Next, Wilson bought a made-in-India metal tail section that’s a Ducati replica. He had Kenny Kwan of Ill-Fated Kustoms bend up a rear seat hoop that Wilson then welded in place behind the upper shock mounts. He placed the tail section so the bottom lines would match those of the gas tank. To him, this is one of the most critically important aspects of building a café – if the lines don’t flow, it doesn’t look right.
A long box-channel steel swingarm was fabricated to increase the overall profile of the Honda. He got started by harvesting the front pivot tube from the CB450 swingarm and then laid out the steel, and pie-cut and bent the channel before welding everything closed. The lower shock mounts are clevises cut off old shocks, flipped around and welded to the swingarm. Rear shocks are special order 12.5-inch shrouded Hagons with limited travel of 3.8 cm.
Online, Wilson had stumbled across an image of a Honda CB750 modified with 21-inch wheels front and rear. The way the larger wheels filled up the motorcycle resonated with him, and it was a look he wanted to replicate. Because he wanted to run disc brakes, Wilson laced Suzuki GS750 hubs to gold-anodized 21-inch motocross rims with Buchanan’s Spoke and Rim stainless steel kits made especially for the GS hubs. Tires are Shinko 2.15-21-inch, and they are both meant or front fitment.
The floating disc brake rotors are both from a Suzuki GS1100, while the calipers are from an unknown Honda model. To keep the front end as clean as possible, Wilson mounted the Norman Hyde “M” bar upside down, below the top triple clamp in a set of alloy chopper risers.
Lion’s Share of the Work
Inverted levers operate the clutch and front brake, and all cables are internally routed through the bar. In fact, to make the front brake work, Wilson ran a cable to a master cylinder mounted between the carburetors on the frame’s backbone, and then ran a hydraulic line forward to the brake caliper. A Honda Super Cub internal throttle was made to fit the Hyde bar, and that involved some intricate work on a milling machine.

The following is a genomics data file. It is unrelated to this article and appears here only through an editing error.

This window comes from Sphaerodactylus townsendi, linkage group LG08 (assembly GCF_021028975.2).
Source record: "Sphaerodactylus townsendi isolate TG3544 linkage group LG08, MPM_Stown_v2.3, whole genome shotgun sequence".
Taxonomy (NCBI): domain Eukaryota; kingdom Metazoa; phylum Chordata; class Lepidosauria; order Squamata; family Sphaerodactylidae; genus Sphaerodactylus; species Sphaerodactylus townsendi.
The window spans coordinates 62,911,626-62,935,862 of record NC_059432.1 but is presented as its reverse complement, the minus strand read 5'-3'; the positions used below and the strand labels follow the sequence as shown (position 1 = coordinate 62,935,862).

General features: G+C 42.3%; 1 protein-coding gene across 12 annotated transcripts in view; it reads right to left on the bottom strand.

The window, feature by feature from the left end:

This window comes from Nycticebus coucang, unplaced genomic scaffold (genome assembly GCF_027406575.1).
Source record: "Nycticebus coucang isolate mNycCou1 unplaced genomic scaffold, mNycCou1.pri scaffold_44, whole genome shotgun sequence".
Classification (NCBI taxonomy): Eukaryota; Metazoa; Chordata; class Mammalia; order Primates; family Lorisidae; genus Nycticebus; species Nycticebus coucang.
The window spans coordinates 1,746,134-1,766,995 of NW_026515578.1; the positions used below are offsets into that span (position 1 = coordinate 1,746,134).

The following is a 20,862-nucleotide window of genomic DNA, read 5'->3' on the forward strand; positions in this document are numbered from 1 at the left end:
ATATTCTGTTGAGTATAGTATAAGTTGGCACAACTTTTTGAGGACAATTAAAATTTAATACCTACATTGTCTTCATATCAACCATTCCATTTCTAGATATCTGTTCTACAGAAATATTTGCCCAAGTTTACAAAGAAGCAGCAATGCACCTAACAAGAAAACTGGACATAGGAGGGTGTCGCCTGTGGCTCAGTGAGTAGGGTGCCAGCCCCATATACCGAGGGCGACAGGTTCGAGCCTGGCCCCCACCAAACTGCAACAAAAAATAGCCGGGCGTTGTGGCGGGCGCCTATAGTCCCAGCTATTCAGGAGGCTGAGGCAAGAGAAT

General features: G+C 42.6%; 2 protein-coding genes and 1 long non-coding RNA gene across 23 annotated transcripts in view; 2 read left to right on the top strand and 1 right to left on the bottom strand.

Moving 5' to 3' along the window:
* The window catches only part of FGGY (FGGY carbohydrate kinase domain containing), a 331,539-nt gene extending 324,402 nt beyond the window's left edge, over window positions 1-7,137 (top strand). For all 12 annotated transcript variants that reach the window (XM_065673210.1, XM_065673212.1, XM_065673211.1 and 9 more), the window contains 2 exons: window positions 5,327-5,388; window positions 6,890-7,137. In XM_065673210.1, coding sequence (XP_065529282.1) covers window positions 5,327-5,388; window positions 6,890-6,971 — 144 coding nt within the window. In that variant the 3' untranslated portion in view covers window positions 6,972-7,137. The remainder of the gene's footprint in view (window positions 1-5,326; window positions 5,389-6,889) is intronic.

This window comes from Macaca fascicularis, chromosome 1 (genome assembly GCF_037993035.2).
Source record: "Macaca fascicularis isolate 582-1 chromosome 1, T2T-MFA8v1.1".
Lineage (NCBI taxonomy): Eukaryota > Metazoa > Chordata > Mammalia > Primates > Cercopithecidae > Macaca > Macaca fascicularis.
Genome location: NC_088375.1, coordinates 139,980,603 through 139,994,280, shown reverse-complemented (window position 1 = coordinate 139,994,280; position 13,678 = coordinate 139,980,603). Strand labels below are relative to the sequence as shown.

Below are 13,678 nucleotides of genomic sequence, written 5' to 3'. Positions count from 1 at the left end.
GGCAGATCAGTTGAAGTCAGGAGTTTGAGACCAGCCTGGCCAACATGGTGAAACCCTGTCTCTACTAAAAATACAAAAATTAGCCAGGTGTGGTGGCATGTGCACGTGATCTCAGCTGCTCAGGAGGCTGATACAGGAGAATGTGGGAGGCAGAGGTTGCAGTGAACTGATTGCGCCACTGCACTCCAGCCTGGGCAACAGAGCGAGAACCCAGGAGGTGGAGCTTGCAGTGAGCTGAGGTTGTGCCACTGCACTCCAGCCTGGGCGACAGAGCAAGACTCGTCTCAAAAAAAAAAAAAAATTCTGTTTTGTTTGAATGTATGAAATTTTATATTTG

“I’d say about 50 per cent of the effort on this bike was spent working on the handlebars,” Wilson says with a laugh. The horn (mounted inside the tail fairing) and all lights, including discreetly mounted front and rear motogadget m.blaze pin signal lights, are operated through motogadget m.switch two-
button controls on the bars.
When it came time to paint the Honda, Wilson borrowed Robb Hoefling’s personal shop in Langdon, and over a weekend had all parts colour finished.
“I always like to see a little colour on a motorcycle, and really like the vibrance exhibited in Japanese pop culture,” Wilson says of his choice of hues.
Early in 2017, with everything assembled, Wilson fired up the bike, only to discover oil pouring out of the right-hand cylinder. When he pulled the engine apart, he discovered broken rings and quickly dove into a top-end rebuild with 2-mm oversize pistons. Fuel and air mix in Mikuni VM32 carburetors, and exhaust moves through a sinuous two-into-one header that hugs the motor before joining under the sump and exiting low by the right side of the swingarm.
“I’m not O-Ren Ishii, but I’ve been running it around the city and it gets lots of looks,” Wilson says.
The last time Wilson had it parked in downtown Calgary, he returned to find a business card tucked into the spokes of the front wheel.
Wilson concludes, “Someone else liked it, too, because written in ink on the back was ‘If you ever decide to sell,’ and that’s cool when you build something that you like that someone else thinks is cool, too.”